Navigating the Gray Between Buy-In and Co-Creation
This article previously appeared in Inside Higher Ed and it is posted here with permission of the author.
Colleges and universities that effectively develop, implement, and live a documented brand strategy and demonstrate brand coherence across their institutions typically have met three broad criteria. Reviewing academic literature on higher education brand strategy (which is not abundant) during my dissertation research revealed criteria you would likely expect: a clear institutional vision, strong support from leadership, and internal buy-in from faculty and staff colleagues.
But is “buy-in” enough?
One experience left me pondering this question. In my previous role at Indiana University, I hosted a regular meeting of unit-based marketing and communications professionals from throughout our flagship campus. The monthly MarComm Forum was a 90-minute mini-conference to inform, inspire, and build community.
During a forum a few years ago, marketing leaders from schools and units shared recent accomplishments along with key priorities for the coming academic year. One marketing and communications director mentioned the brand strategy work that the academic school and our central marketing team had done together, identifying a position for the school with its primary target audiences and competitive landscape in mind and then bringing that positioning to life with a compelling brand expression – all while building off the university’s parent brand platform.
At this particular forum, the school’s director – a good partner – cited the “great branding work that we got from University Marketing and Communications.” The transactional characterization of the partnership caught me off guard, as I would have described it a different way.
I thought it was a collaborative, inclusive effort, and it largely was. There were a few bumps along the road, yes, but we worked through them together, and the academic leadership team was part of the journey. Together we identified a position for the school that was real (helping them become more of who they already were), relevant (to their audiences), and rare (compared to what the competition provided).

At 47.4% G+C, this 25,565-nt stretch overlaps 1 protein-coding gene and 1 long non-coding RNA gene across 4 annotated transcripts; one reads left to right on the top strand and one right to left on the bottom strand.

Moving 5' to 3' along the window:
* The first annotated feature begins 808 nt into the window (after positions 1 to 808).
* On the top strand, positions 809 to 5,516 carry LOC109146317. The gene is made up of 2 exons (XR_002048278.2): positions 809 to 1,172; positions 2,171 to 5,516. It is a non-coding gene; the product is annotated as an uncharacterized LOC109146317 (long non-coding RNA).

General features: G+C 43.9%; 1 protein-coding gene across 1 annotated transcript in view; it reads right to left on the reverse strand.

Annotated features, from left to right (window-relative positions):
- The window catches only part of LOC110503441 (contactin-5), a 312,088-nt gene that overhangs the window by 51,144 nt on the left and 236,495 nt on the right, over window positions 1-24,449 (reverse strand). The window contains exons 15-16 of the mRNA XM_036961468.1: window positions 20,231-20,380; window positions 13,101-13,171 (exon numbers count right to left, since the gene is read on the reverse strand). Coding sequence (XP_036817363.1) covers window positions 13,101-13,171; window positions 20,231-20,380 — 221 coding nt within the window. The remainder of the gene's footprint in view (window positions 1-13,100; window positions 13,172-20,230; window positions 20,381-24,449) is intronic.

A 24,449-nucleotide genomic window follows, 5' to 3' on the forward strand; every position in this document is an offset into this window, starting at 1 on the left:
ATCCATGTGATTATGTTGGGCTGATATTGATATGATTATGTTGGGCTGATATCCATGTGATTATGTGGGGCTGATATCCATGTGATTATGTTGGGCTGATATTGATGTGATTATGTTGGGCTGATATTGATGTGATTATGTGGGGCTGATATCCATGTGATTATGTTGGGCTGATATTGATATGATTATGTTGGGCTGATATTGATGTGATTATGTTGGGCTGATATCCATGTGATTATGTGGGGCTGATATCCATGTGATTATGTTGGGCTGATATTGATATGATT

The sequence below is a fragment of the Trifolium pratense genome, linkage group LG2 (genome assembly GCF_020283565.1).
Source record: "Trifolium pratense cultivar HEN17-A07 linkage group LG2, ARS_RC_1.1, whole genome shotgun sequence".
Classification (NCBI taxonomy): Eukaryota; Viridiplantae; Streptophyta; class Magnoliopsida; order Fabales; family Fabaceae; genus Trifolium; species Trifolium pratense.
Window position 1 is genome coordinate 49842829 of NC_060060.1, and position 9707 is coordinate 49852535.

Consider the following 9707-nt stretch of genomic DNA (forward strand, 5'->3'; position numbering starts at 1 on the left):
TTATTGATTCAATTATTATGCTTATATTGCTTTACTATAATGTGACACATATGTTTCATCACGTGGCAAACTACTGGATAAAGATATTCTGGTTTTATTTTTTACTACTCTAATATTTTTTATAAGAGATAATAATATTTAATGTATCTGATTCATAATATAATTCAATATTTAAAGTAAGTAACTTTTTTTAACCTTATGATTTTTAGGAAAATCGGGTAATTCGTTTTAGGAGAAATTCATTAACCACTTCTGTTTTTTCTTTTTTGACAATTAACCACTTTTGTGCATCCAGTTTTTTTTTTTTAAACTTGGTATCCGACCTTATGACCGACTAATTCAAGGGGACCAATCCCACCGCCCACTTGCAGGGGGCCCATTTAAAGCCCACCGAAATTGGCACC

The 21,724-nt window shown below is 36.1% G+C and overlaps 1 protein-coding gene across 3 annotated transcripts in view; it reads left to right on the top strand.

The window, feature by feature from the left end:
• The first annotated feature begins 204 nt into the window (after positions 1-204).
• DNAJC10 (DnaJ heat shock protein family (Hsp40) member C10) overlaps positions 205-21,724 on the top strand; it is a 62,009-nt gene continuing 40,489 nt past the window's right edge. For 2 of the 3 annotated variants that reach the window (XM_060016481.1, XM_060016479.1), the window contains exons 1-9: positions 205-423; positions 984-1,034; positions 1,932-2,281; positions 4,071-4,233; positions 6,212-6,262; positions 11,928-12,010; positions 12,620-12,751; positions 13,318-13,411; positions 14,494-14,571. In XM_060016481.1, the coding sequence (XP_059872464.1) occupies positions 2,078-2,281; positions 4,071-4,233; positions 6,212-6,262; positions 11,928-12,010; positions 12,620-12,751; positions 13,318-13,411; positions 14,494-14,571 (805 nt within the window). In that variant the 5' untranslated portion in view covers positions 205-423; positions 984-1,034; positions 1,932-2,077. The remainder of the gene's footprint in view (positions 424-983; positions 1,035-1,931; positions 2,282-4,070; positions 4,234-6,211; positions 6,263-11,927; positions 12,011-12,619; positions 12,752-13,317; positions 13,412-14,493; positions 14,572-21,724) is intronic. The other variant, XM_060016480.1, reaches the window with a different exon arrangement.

But in their minds, it was something that we did.
Yes, there was buy-in; the school’s faculty and staff had bought into the process and its outcome. But that moment clarified for me that they didn’t completely own it. Thus, they might not completely or consistently live it over time.
The realization helped our thinking going forward. Co-creation can be hard and requires more on the part of stakeholders, but the effort will pay dividends, especially over the long run. According to IDEO, “You’re not just hearing their voices, you’re empowering them to make alongside you…Not only is a community far more likely to adopt a practice or service that it helped create, but you’ll also gain valuable insight into all facets of your solution.”
Two mindset shifts are necessary to move closer to co-creation, which itself is a mindset rather than a tool:
Instead of “we need them on board,” shift the mindset to “we need their active engagement.”
Buy-in alone can be hard in higher ed when working with so many stakeholder groups. As a result, we’re often hung up on the question of much buy-in is sufficient to move the process forward, and buy-in becomes some version of stakeholders listening to a presentation and offering feedback. The value in inviting and engaging them deeper in the process is that your colleagues aren’t just an important segment whose buy-in you need. They are ultimately shaping and delivering the experiences for students and other core groups.
As I reflect on our previous unit-level positioning work, we emphasized to colleagues our disciplined process, recognizing the need to educate about brand strategy (since misperceptions often exist). As you move toward co-creation, the more open you must be to potentially veering from this process – and that’s okay. Building your brand from the inside out can be messy. Breaking outside of the usual process can uncover new opportunities or a new understanding of your colleagues, your students, and their experiences.
Brand work is about building long-term value for the institution. It only makes sense that your process and how you engage stakeholders should similarly have a long-term outlook.